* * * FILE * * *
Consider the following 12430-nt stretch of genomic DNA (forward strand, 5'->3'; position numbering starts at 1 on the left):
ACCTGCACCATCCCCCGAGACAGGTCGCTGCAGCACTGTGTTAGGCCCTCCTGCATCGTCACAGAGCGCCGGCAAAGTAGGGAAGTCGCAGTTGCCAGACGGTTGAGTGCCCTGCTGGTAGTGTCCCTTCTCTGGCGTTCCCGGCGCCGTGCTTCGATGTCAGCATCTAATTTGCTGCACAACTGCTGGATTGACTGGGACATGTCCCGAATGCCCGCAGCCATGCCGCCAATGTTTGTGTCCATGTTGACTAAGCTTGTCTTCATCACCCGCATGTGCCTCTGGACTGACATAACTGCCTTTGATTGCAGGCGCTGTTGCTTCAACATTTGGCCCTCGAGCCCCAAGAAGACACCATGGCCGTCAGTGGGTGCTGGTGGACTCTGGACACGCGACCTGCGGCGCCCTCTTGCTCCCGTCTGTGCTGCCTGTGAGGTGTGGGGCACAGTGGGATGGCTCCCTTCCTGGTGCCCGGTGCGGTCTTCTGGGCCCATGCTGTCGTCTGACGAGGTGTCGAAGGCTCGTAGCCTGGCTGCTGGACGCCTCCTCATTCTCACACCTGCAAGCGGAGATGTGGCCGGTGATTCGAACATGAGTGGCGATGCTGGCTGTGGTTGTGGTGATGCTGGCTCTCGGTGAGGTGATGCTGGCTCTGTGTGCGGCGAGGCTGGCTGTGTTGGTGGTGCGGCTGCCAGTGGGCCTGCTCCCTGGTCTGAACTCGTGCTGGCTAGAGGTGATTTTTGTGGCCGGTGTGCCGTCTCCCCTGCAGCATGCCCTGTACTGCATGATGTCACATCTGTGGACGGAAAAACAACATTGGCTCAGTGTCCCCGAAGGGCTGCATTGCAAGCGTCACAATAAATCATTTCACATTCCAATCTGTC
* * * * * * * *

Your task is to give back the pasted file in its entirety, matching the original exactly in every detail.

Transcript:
Consider the following 12430-nt stretch of genomic DNA (forward strand, 5'->3'; position numbering starts at 1 on the left):
ACCTGCACCATCCCCCGAGACAGGTCGCTGCAGCACTGTGTTAGGCCCTCCTGCATCGTCACAGAGCGCCGGCAAAGTAGGGAAGTCGCAGTTGCCAGACGGTTGAGTGCCCTGCTGGTAGTGTCCCTTCTCTGGCGTTCCCGGCGCCGTGCTTCGATGTCAGCATCTAATTTGCTGCACAACTGCTGGATTGACTGGGACATGTCCCGAATGCCCGCAGCCATGCCGCCAATGTTTGTGTCCATGTTGACTAAGCTTGTCTTCATCACCCGCATGTGCCTCTGGACTGACATAACTGCCTTTGATTGCAGGCGCTGTTGCTTCAACATTTGGCCCTCGAGCCCCAAGAAGACACCATGGCCGTCAGTGGGTGCTGGTGGACTCTGGACACGCGACCTGCGGCGCCCTCTTGCTCCCGTCTGTGCTGCCTGTGAGGTGTGGGGCACAGTGGGATGGCTCCCTTCCTGGTGCCCGGTGCGGTCTTCTGGGCCCATGCTGTCGTCTGACGAGGTGTCGAAGGCTCGTAGCCTGGCTGCTGGACGCCTCCTCATTCTCACACCTGCAAGCGGAGATGTGGCCGGTGATTCGAACATGAGTGGCGATGCTGGCTGTGGTTGTGGTGATGCTGGCTCTCGGTGAGGTGATGCTGGCTCTGTGTGCGGCGAGGCTGGCTGTGTTGGTGGTGCGGCTGCCAGTGGGCCTGCTCCCTGGTCTGAACTCGTGCTGGCTAGAGGTGATTTTTGTGGCCGGTGTGCCGTCTCCCCTGCAGCATGCCCTGTACTGCATGATGTCACATCTGTGGACGGAAAAACAACATTGGCTCAGTGTCCCCGAAGGGCTGCATTGCAAGCGTCACAATAAATCATTTCACATTCCAATCTGTC